Everyone loves seeing rainbows. While there is nothing quite like stumbling across a rainbow, it is possible to maximize your probability of seeing a rainbow. Rainbows require very certain conditions - the sun has to be below 42 degrees above the horizon (i.e. during the morning and late afternoon), you need the sun behind you (and not hidden by clouds), and to have rain in front of you. You can hear me talk more about it here. Due to the wonders of the internet and a little math, we can work out when the probability of seeing a rainbow is high. We can also calculate if a rainbow does appear, in which direction it needs to be.
This was a demonstration project I build for a Google developer day event in Sydney. An android app (running on a phone or tablet) calculates the probability of seeing a rainbow at regular intervals. When the probability of seeing a rainbow is high - it turns on a slide projector, and rotates it to project a rainbow on the wall in the direction you should look to see the rainbow.
- Android phone or tablet - any relatively recent model should do, it needs to be able to get location data (to calculate where the sun is), and internet (to get the weather forecast)
- A slide projector - I picked up an one up from ebay
- Arduino Mega ADK - this is an Arduino device that can act as a slave to an Android phone
- Slides with a picture of a rainbow and other icons (see details later on how to make these)
- Lazy Susan (to rotate the slide projector), e.g. from Ikea
- An arduino-friendly motor controller (many are available, e.g. on ebay)
- Stepper motor
- Relays (to control the buttons on the slide projector)
- 120 V / 240V relay (to turn the slide projector on or off)
Step 1: The Slide Projector
A key feature of this device is to project a rainbow on the wall when there is a high probability of seeing a rainbow. I chose to do this using a slide projector for two reasons - it seemed like a cool idea, and slide projectors can be found second-hand cheaply (as opposed to data projectors).
Perseverance is usually necessary in these things, and I eventually did win one auction for AU$20 for a Kodak Carousel S-AU 28 slide projector. The auction included the slide projector, several carousels, and a spare globe. The generous seller also gave me a projection screen to go along with it.
It was made in Germany, weighs a tonne but seems very solid (and works fine). I could not find a date of manufacture, however the Kodak slide projector history website says it was "supplied" from 1971-1974 and the list price was 240 pounds in 1971! Kodak still have a manual for it up on their web site. The same site announces also that Kodak stopped making slide projectors in 2004.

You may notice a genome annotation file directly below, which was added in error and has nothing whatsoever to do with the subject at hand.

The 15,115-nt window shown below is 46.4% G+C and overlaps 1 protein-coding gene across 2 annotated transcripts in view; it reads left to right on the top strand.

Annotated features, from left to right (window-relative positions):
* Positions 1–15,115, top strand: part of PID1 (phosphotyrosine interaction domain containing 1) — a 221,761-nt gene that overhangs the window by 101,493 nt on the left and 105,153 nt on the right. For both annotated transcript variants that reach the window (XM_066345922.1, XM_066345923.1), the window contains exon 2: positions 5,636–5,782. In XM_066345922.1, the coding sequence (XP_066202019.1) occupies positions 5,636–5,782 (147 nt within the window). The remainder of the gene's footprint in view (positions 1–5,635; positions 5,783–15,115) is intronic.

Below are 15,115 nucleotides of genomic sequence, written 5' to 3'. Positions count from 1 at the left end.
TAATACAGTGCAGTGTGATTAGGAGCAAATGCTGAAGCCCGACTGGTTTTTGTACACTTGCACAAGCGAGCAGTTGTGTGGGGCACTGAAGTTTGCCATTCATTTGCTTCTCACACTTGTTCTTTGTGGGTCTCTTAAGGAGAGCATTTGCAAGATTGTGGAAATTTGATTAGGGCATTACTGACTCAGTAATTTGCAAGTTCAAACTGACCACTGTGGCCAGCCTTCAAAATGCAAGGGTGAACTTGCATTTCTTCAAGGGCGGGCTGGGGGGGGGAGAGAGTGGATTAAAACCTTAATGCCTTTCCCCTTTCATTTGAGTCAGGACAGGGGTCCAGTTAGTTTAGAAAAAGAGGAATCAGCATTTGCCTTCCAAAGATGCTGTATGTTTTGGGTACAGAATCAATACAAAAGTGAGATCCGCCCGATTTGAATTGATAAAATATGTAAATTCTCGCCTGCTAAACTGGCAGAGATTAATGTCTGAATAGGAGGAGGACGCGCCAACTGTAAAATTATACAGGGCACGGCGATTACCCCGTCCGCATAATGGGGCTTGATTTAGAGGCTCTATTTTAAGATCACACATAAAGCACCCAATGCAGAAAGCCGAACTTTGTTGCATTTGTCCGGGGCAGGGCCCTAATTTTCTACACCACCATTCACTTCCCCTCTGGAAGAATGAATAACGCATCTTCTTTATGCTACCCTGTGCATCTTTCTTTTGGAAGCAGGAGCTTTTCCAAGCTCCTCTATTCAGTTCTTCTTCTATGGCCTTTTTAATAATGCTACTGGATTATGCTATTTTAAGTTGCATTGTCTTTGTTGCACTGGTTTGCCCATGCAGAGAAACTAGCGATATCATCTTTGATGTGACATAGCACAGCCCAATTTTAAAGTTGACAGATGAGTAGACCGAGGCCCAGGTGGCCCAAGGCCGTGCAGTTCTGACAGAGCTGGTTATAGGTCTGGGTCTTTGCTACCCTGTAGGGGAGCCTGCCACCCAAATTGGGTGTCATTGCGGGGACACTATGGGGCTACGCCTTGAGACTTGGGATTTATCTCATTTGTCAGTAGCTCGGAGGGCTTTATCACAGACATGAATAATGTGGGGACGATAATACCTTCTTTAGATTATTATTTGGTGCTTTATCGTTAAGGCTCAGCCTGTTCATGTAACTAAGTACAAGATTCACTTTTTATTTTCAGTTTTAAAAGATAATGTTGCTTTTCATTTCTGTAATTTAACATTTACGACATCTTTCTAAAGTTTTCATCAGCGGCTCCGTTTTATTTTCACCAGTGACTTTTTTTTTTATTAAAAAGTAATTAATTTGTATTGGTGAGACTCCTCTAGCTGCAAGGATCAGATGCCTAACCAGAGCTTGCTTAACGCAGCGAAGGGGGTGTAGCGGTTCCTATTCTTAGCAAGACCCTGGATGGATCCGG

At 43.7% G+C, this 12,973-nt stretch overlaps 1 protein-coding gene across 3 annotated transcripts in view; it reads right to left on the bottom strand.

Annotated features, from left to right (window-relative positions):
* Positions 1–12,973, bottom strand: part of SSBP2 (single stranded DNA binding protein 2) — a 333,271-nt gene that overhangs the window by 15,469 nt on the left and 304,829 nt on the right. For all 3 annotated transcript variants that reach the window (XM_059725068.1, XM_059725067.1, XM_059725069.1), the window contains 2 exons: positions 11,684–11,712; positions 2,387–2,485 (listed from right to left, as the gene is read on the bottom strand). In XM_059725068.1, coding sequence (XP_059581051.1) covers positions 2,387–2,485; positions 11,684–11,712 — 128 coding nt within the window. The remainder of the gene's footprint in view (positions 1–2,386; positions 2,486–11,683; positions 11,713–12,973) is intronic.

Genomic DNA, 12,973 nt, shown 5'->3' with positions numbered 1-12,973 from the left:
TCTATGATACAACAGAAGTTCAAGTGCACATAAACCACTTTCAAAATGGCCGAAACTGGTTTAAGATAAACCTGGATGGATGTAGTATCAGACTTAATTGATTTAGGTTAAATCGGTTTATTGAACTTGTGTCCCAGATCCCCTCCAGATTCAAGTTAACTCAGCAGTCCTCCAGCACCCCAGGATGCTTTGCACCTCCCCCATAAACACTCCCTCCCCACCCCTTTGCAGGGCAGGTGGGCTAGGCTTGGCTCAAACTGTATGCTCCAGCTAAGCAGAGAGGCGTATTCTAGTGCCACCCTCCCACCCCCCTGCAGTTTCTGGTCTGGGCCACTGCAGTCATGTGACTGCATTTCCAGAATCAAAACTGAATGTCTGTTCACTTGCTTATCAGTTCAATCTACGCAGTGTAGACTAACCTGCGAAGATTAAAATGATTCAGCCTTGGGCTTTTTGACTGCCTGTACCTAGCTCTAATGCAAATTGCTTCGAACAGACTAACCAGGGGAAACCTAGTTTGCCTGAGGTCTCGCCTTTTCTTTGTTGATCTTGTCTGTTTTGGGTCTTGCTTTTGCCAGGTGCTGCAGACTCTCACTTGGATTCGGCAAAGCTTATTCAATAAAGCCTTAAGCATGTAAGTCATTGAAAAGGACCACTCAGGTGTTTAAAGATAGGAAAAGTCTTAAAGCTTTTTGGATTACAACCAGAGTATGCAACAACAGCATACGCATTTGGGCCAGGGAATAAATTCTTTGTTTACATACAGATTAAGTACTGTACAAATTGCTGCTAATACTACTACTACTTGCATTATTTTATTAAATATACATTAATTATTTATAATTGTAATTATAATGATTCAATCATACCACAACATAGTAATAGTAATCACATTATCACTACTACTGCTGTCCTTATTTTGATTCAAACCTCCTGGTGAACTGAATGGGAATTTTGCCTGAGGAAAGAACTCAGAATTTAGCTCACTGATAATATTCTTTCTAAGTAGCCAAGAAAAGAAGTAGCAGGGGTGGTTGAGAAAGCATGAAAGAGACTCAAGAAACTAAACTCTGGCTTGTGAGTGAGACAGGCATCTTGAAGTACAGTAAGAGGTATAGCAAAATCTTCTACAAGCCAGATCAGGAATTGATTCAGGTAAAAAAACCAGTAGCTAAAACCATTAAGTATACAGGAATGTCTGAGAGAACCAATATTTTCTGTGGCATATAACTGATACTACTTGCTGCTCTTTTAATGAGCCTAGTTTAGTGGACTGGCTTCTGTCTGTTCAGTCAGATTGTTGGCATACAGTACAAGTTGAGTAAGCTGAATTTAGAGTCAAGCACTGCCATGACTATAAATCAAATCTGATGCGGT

There is a 6 pin round DIN plug for the remote, as well as a weird 12 pin (2 parallel lines of 6 pins, never seen something like it) on the side which according to the manual allows "projector change-over and other control units to be linked to the projector". I'm guessing this could be a good way of switching the projector on and off (rather than using a relay on the 240V power in), whereas the 6 pin DIN will do the forward / back (this is what the supplied remote plugged in there does).
Step 2: The Slides
When I had the idea to use a slide projector for this project, I assumed that getting slides made was a similar process to getting digital prints made. I wanted to get digital photos made into standard 35mm slides. I soon realised that this is not a trivial thing to do. After going through many google searches and sending out a few emails, I could not find any shops in Australia that offer this service. Most of my searches ended up with places that will convert slides to digital, in my emails although (I think) I clearly stated what I wanted, most of them offered me the reverse service (slides -> digital). There are still places in Australia that will take special slide film and develop it into slides. So one option would have been to buy some of this film, borrow / buy a film camera (I don't have one!), take photos of a printout or the screen and get them developed. It didn't sound like a great idea.Eventually, I found some online services in the USA that will do this and ship to Australia for a reasonable price. After comparing many options on this web site, I went with Gammatech. They arrive quickly and they look great! Shown is one of the slides (using the computer monitor as the back-light), as well as the designs we sent off to be produced (thanks to my wife Anatt for making the designs)
Step 3: The Construction of the Device
The Android software to run the device is included here. The arduino software is the demo app from the ADK 2011 software.
This app will perform the rainbow probability calculations. This program obtains the current longitude and latitude (using the GPS or coarse location signals), and from this calculates the height of the sun in the sky (using standard astronomical algorithms). If the sun is in a suitable position (i.e. has not yet set, and is less than 42 degrees above the horizon), then it obtains the current weather conditions (using the free World Weather Online API). Based on this combination of sun location and weather information, a prediction is made about the chance of seeing a rainbow (either no chance, medium chance, or high chance). The app also provides an explanation for the result (e.g. the sun is too high in the sky to see a rainbow). The appropriate slide will be projected.
The Android device connects to the Arduino using a standard USB cable. If you get this far, please contact me for more details about how to wire up the arduino ADK to the slide projector.
A version of the app (without a projector!) is available in the Google play store